As a child, I grew up under the auspice of Julie Andrew’s The Sound of Music. I truly believe my mother secretly wanted to be Maria. (Sorry, Mom.) So any time someone says they want to “start at the very beginning,” I hear Sister Maria cueing up her nylon-stringed acoustic guitar, ready to introduce the Von Trapp children to the A-B-C’s of music.
Here in this post, Sister Maria style, I’d like to start from the beginning. It is, after all, a very good place to start.
Before we enter into any kind of conversation about what Christ has done inside a believer, we first have to agree on what’s inside a human. For millennia, the conversation has gone back and forth. We all know that humans have basically two elements — the stuff you can see and the stuff you can’t. The make-up of our physical, visible bodies we can all see plainly. But the make-up of the invisible stuff is the talk of philosophers and theologians.
Are we body and soul only (duality of human design), or are we body, soul, and spirit (tripartite model)?
It has been debated in a variety of philosophical circles with an array of implications for how we live our day-to-day lives. Who we believe we are on the inside goes a long way for determining how we live in the here and now.
So what is the beginning for the teaching on the Indwelling Christ? It’s the foundation of the tripartite model of human design. (Warning: Don’t use that word at a party… Unless it’s a party of nerdy theologians.) Biblical scholars can debate either side of the coin, but there is clear biblical witness regarding the distinction between soul and spirit — and for the purpose of this discussion, we will land here.
Most convincingly is Hebrews 4:12:
“For the word of God is alive and active. Sharper than any double-edged sword, it penetrates even to dividing soul and spirit, joints and marrow (…)”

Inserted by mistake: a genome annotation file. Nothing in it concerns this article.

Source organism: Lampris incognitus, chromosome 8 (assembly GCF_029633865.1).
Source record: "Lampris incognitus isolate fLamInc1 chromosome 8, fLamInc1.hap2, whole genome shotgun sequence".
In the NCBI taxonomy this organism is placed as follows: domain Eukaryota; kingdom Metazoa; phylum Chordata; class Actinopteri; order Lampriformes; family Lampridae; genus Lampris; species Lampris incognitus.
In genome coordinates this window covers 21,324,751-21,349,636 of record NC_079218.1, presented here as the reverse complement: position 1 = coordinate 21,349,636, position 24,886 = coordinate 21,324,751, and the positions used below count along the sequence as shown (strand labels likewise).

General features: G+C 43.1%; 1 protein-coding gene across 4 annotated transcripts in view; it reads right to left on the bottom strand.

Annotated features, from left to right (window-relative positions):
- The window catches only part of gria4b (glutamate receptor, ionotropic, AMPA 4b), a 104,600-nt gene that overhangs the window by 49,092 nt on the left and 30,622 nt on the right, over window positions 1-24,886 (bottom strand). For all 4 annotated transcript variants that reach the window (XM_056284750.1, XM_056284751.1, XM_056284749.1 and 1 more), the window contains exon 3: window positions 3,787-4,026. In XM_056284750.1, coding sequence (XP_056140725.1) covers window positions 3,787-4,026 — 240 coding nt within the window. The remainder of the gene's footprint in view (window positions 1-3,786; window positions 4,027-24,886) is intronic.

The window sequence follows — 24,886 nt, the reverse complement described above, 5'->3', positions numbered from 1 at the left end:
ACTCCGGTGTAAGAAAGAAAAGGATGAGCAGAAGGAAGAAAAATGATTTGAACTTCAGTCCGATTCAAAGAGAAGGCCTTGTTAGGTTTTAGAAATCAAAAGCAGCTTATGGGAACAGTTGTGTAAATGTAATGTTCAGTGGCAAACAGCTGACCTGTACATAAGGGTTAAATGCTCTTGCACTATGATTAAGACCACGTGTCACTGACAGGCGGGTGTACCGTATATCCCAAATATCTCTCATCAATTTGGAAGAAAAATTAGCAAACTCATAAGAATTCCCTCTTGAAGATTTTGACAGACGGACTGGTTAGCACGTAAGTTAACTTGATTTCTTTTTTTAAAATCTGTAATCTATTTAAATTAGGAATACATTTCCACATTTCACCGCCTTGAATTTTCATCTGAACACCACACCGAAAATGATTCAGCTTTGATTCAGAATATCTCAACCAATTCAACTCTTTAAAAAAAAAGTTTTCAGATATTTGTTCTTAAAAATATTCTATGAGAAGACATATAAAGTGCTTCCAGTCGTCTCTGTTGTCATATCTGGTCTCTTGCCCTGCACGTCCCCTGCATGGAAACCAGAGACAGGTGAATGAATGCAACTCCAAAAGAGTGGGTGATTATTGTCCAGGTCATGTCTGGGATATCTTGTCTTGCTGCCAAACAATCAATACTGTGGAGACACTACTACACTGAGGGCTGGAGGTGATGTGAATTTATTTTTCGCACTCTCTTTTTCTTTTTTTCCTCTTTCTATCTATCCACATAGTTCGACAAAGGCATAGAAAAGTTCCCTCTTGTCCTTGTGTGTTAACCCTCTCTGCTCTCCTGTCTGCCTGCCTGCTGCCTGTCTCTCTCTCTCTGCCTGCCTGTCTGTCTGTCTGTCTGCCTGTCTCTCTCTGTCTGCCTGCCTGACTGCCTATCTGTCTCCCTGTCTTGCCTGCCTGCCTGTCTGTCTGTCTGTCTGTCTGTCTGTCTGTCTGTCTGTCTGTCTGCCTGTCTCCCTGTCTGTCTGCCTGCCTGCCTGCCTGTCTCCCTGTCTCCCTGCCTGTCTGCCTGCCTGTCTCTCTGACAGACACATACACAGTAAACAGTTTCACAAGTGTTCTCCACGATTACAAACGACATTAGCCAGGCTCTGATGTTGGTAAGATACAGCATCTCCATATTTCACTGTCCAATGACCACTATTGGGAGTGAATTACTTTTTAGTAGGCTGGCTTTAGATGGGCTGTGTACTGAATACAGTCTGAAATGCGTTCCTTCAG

We know medically that a joint is distinct from bone marrow. We would never say they are the same thing. In fact, we know that a joint functions differently than does bone marrow. Each has an important purpose in our bodies. Treatment for a joint looks drastically different than treatment for a malady in bone marrow.
In the same way, there is a distinction between the human soul and the human spirit. In fact, we could go so far as to say that the word of God intends to create a distinction (‘divide’) between the two! (For more verses on soul and spirit, see 1 Thess. 5:23, 1 Cor 2:11, John 3:6, Rom. 8:16).
So let’s put into play these simple terms for soul and spirit:
- ‘spirit’ — the invisible part of a human that has been created to interface with God, who is spirit. This is where your identity is sourced.
- ‘soul’ — the invisible part of a human wherein are all the functions of the mind, will, and emotions. This is where you find your personality.
Here’s why this is so important to land at the beginning of our conversation about the Indwelling Christ: In the daily Christian life, we all must answer the question, “What part of me is in-process?” If we answer “all of me!” then we are left with some important, unexplained claims the New Testament makes about believers:
- “So then, if anyone is in Christ, he is a new creation; what is old has past away (Greek verb = action fully completed in the past) — look, what is new has come (action completed in past with implications for present)” (2 Cor. 5:17 NET, verb emphasis mine).